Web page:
To support his contention that he continued to reside at 3 Luther Drive for the entire year preceding the June 12, 1991 election, respondent Cotrona offers the same documentation that he submitted to the board of education in May 1991. In reviewing respondent Cotrona's documentation, I find that it neither refutes petitioner's evidence nor establishes that his absence from the district was intended to be temporary. The photocopy of his paycheck and blank personal checks listing the East Greenbush address are undated; the dates on the tax bill, driver's license, dental insurance statement, deferred compensation statement, automobile registration, insurance card and voter registration card he submits as evidence of his continued residence in East Greenbush are not within the time period in question. Thus, the documents submitted are of no probative value and do not preclude a finding that respondent Cotrona changed his residence within the year preceding the election.
Despite the evidence to the contrary, respondent Cotrona states in his papers before me that he never intended to abandon his residence in East Greenbush and establish a residence elsewhere. To be of probative value, a declaration of intent must be made at a time when the declarant had no interest in creating evidence, and before any controversy arises; otherwise the comments are properly deemed self-serving (Application of Scarfone, 197 Misc. 1007, 100 NYS2d 2 ; In re Caligiuri, 197 Misc. 1000, 100 NYS2d 7 ). As previously discussed, the statements of intent contained in respondent Cotrona's pleadings are inconsistent with the facts. Moreover, they are made after the fact, in the face of a challenge to his eligibility to run for election to the school board. After careful consideration, I find the evidence submitted by respondent Cotrona insufficient to establish that he continued to reside in the district during the time in question. After reviewing all of respondent's actions and his representations, I am unable to conclude that he intended his absence from the East Greenbush School District to be temporary during the time in question. Based on the totality of circumstances, I find that respondent Cotrona did not meet the residency requirement under Education Law "2102 and, therefore, was ineligible to run for a seat on the East Greenbush Board of Education in the June 1991 election.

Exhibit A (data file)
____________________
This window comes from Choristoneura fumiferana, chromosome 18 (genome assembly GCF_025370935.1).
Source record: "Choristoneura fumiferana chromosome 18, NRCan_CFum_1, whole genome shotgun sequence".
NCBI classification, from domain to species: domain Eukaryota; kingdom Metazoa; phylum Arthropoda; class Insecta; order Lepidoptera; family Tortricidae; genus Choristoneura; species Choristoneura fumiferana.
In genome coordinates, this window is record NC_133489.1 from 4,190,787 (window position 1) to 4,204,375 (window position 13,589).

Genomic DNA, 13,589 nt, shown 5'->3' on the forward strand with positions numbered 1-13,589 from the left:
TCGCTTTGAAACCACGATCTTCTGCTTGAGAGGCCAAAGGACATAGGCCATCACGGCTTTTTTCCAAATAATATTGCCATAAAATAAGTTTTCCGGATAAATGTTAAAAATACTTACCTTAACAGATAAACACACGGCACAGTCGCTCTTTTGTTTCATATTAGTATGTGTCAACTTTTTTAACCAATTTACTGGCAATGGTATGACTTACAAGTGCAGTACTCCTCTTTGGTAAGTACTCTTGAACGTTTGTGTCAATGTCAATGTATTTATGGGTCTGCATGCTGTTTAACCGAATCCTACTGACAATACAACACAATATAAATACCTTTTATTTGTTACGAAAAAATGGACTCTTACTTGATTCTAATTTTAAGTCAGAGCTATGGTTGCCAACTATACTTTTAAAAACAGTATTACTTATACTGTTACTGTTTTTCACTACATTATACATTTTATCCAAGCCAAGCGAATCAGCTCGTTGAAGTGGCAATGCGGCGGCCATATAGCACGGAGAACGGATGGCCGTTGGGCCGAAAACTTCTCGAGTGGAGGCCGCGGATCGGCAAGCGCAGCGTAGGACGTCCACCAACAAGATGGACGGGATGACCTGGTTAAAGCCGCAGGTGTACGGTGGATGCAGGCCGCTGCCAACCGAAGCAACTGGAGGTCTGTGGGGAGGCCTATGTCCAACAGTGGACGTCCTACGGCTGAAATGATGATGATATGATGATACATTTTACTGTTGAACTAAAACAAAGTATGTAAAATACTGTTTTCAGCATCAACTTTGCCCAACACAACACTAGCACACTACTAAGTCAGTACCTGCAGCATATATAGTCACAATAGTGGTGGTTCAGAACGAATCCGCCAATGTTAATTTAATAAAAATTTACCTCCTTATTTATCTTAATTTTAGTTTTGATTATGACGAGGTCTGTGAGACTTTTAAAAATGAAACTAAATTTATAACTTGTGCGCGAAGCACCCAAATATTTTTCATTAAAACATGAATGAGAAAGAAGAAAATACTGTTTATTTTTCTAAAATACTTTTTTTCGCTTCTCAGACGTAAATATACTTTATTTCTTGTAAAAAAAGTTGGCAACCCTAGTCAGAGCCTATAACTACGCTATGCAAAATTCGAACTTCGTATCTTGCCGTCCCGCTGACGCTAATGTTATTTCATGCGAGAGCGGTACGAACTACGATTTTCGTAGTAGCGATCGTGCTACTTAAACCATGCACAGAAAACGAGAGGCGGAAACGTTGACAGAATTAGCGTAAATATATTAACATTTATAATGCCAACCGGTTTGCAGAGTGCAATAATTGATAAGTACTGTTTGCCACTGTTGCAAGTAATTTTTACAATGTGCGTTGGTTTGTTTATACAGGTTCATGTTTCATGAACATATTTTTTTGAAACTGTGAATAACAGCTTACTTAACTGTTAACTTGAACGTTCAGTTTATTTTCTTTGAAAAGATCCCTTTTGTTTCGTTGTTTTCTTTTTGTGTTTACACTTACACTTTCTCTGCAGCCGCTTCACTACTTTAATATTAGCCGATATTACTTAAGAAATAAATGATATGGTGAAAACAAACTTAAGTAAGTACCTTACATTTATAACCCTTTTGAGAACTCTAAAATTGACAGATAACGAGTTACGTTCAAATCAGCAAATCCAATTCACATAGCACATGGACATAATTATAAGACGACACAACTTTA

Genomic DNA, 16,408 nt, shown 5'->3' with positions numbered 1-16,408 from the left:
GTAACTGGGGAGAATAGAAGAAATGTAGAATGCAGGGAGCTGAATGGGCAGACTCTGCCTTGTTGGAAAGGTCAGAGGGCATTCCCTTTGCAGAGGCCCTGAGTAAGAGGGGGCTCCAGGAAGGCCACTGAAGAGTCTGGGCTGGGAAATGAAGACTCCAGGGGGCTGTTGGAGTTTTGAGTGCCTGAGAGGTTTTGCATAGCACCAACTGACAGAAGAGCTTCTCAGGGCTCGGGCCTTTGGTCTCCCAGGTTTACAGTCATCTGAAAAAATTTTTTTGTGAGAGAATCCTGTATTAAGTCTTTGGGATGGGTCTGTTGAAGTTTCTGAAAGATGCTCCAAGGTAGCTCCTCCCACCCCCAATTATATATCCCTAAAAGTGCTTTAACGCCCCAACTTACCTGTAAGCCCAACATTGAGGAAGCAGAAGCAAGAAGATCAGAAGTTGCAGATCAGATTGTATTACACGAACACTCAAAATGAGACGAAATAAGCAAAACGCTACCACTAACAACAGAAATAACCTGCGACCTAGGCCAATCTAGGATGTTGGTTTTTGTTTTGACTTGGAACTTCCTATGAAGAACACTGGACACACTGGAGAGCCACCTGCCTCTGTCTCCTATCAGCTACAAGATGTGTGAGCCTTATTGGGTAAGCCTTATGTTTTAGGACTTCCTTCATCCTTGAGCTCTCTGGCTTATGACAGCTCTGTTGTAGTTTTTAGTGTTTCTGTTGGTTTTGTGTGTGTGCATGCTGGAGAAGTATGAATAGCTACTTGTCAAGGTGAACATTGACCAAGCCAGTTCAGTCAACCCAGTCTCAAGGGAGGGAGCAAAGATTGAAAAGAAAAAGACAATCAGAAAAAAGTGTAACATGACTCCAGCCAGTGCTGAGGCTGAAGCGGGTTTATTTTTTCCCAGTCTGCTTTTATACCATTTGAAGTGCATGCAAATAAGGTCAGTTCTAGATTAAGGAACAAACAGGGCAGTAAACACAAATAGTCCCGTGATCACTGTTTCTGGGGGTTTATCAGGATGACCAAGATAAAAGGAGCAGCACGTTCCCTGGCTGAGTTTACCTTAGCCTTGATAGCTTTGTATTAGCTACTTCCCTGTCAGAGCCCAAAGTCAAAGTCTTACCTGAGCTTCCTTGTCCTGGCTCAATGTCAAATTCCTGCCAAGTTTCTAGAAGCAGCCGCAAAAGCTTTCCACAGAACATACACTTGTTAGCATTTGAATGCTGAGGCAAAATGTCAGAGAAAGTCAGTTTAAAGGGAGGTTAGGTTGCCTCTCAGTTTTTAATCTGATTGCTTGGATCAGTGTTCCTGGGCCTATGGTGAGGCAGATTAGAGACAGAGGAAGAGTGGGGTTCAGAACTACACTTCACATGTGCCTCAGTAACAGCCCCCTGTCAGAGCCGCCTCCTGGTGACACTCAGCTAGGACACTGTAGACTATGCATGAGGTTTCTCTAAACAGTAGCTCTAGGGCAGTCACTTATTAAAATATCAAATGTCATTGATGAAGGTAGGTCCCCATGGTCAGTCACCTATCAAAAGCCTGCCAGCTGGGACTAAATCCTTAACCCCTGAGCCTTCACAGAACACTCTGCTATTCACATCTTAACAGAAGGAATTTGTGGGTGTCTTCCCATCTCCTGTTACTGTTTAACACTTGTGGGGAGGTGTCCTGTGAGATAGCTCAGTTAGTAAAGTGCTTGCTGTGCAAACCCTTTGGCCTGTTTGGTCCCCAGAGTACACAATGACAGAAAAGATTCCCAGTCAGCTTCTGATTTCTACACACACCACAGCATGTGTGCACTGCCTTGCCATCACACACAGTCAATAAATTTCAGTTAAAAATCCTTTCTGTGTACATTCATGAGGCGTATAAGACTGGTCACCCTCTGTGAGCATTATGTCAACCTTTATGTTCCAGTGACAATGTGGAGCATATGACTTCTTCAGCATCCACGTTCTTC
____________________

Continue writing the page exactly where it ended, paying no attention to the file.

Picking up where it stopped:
With respect to petitioner's claim that respondent Cotrona engaged in improper electioneering, the record does not support petitioner's allegations and, therefore, that claim is dismissed.
Petitioner also objects to the fact that the school district's attorney represented respondent Cotrona in this appeal, contending that such representation is unauthorized and constitutes an improper use of public funds. I note that respondent Cotrona has retained separate counsel and has further offered to pay any expenses incurred by the board when it initially retained its attorney to represent him. Because petitioner has not established that district funds were actually expended on respondent Cotrona's behalf in this appeal, that claim is also dismissed.
In view of my finding that respondent Cotrona was ineligible to run for office as a member of the board of education in June 1991 and, consequently, must vacate that office, there is no need to address respondent's refusal to comply with my November 6, 1991 directive nor to determine whether such noncompliance requires the initiation of a proceeding pursuant to Education Law "306 for his removal from office.
It is understood, of course, that respondent Cotrona was a defacto member of the board of education until the date of this decision and that no actions of the board in which he participated as a defacto member are invalidated as a result of this decision.
THE APPEAL IS SUSTAINED TO THE EXTENT INDICATED.
IT IS ORDERED that the position of respondent Louis Cotrona as member of the Board of Education of the East Greenbush Central School District is declared vacant for the reasons set forth above.
IT IS FURTHER ORDERED that the Board of Education of the East Greenbush Central School District immediately fill the vacancy resulting from this decision in accordance with the provisions of Education Law ""1709(17) or 2113.